Figure 3 Falling mass that rotates the disk and ring.

a. Record the value of the total mass hanging over the edge.

b. If necessary, rotate the disk counterclockwise to bring the top of the hanger just below the pulley.

c. Make sure that the string is wrapped around the middle pulley only and that the ring is centered on the disk.

d. Hold on to the disc to keep it from rotating The mass should not be swinging.

a.
It should start spinning in a *clockwise direction*,
as viewed from the top.

6. Click on the Start button at the top of the DataStudio window.

a. This DataStudio program takes five data points a second. It includes a plot of angular velocity vs. time as the mass falls. This should be a straight line with a positive slope (going up).

i. If the line is going down, your rotating object is spinning counterclockwise. See 5.b.

b. In addition to the plot, there are four digital displays that show the following:

i. The last measured value of the angular acceleration. (We ignore this number but it is needed so that the other numbers will display.)

ii. A running average of these angular accelerations for a particular run.

iii. The standard deviation of these values.

iv. The number of measurements.

c.
Click on the Stop button then grab the disk
to stop its rotation, *before* *the weight hits the floor*.

8. Repeat steps 4 − 7 for the following masses in g: 60, 70, 80, 90, 100, 110, 120, 130, 140, & 150. This gives you at least 11 mass-angular acceleration pairs.

9. Remove the ring. Repeat steps 4 − 8 to determine the moment of inertia of the disk alone. Because of the limited data buffer, you may have to delete some runs in DataStudio.

10. Minimize the DataStudio window. You may need to refer to the raw data, despite what you may have written down.

11. Close DataStudio at the end of class. Don’t save the activity.

You need to propagate the uncertainties in these values:

r_{inner}

r_{disk}

τ_{idea}_{l} (assume (g-rα) is constant)

I_{ring}

1. Click on Excel Templates> First Quarter> Angular Acceleration.

2. Save the empty template with the standard file name.

3. Enter in all of your data and uncertainties into the shaded cells.

4. Calculate the following radii in meters:

a. The effective radius for the torque provided by the falling mass.

c. The inner radius of the ring.

d. The outer radius of the ring.

5. Propagate the uncertainties of the calculations in steps 4.b through 4.d.

6.
Calculate these uncertainties. Use the standard
error of d_{string}^{ }and *d*_{pulley} to find u{r}.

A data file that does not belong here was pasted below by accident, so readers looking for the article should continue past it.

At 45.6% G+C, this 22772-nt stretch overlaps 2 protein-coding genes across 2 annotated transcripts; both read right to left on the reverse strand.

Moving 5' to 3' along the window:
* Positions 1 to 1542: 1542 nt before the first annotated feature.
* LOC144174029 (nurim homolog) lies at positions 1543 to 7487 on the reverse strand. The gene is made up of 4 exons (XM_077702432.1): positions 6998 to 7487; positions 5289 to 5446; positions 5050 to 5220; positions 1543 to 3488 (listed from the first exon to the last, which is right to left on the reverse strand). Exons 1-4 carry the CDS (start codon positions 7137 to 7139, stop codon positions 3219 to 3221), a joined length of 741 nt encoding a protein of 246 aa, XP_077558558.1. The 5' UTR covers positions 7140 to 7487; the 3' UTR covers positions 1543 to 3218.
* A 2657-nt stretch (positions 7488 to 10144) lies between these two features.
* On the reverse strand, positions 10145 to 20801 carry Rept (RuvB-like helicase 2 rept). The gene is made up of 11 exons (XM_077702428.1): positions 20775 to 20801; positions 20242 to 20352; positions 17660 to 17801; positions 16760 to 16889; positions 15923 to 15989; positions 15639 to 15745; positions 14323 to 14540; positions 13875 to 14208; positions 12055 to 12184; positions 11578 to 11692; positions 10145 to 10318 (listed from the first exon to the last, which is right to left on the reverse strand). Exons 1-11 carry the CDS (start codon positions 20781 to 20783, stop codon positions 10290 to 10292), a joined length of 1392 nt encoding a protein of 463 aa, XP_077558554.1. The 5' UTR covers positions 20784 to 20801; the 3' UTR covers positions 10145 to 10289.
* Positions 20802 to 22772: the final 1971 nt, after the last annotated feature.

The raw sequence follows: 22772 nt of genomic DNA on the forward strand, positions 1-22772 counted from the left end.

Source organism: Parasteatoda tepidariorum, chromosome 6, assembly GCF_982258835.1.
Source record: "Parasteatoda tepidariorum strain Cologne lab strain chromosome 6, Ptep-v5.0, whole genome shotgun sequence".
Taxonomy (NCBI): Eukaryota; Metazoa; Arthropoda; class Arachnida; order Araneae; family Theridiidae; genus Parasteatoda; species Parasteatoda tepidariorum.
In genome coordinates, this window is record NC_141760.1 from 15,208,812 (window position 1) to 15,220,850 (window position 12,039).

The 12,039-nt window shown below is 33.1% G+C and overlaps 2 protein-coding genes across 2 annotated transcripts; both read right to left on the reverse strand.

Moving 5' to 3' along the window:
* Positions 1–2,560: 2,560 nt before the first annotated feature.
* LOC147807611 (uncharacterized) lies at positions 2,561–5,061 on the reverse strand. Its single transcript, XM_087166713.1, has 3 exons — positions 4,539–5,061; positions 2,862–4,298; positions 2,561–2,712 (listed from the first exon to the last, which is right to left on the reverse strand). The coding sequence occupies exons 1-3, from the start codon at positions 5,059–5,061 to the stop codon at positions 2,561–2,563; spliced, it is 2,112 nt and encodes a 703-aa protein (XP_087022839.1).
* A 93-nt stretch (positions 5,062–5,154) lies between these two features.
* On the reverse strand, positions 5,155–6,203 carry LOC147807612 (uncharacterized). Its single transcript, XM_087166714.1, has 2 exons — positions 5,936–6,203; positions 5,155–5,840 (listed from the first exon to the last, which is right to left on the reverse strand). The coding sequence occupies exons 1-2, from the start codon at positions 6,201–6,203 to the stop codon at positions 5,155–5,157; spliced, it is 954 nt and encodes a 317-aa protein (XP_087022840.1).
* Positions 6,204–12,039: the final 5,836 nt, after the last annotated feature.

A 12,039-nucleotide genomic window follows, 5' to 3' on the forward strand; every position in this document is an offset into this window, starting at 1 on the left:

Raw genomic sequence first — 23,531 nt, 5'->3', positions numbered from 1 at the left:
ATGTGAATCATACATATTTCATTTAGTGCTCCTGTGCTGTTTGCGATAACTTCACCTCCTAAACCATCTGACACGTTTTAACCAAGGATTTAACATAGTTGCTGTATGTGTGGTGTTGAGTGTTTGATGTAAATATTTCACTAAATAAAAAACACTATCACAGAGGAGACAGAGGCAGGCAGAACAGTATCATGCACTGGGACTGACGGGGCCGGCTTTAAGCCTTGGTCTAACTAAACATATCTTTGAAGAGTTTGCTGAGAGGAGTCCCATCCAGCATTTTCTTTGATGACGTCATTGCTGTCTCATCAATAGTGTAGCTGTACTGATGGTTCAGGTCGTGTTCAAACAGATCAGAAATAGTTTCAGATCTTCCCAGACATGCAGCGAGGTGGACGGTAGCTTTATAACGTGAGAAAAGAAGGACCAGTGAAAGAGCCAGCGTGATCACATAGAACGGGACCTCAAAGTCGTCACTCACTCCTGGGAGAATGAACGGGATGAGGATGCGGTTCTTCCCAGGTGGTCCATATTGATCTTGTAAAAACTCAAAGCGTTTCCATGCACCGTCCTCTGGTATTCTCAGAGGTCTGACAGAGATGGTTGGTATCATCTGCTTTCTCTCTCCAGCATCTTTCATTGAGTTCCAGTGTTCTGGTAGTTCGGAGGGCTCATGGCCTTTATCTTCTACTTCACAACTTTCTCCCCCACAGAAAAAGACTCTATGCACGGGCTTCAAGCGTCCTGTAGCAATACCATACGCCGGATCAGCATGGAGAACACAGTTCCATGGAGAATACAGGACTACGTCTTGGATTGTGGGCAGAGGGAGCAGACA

7. Enter in the appropriate Excel formulas for the masses that went over the edge (unit conversion) and the torques (using Eq. (5)).

a. Use units of N·m.

b. Use the scientific number format.

8. Calculate the standard error u{α} for each mass.

9. A good approximation to the uncertainty in the torque is u{τ}= τ·u{r}/r . Calculate this in the appropriate column.

10.The plots of torque vs. angular acceleration for both objects are automatically drawn on the same graph, with trendlines and error bars. You need to include the equations.

11. Calculate the theoretical moments of inertia of the two objects (the disk and the ring) and their sum.

a. The disk has a hole in it, so it’s really a fat ring. Use the ring formula to find its moment of inertia.

b. Propagate the errors of these three values then calculate them.

12. For the experimental moments of inertia, do a least squares fit with errors for both sets of data (τ vs. α). Format the slope and its error so that there is only one significant digit in the error and the two quantities have the same number of decimal places

13. Compare the experimental values with their theoretical counterparts of the moments of inertia of the disk and the ring.

14. Report the values in your experiment of the frictional force in gram-weights retarding the disk and ring and the frictional force in gram-weights retarding the disk alone.

15. In the Systematic Error section of your Error Analysis, be sure to comment on how taking these things into account would change your results:

a. The groove in the disk.

b. The metal axis and the pulley fixture that also rotated.

1. A ramp is placed on a table top so that the bottom is hanging over the edge. A marble and a golf ball are released from rest at the same time on the ramp, at the same height. (The contact point for each is at the same height.) Assuming they roll straight down the ramp without slipping, following parallel paths, which reaches the bottom first? Or do they both reach the bottom at the same time? Why?

2. A filled cylindrical can and an empty can the same size are released from rest on the same ramp at the same height. Assuming they roll straight down the ramp without slipping, following parallel paths, which reaches the bottom first? Or do they both reach the bottom at the same time? Why?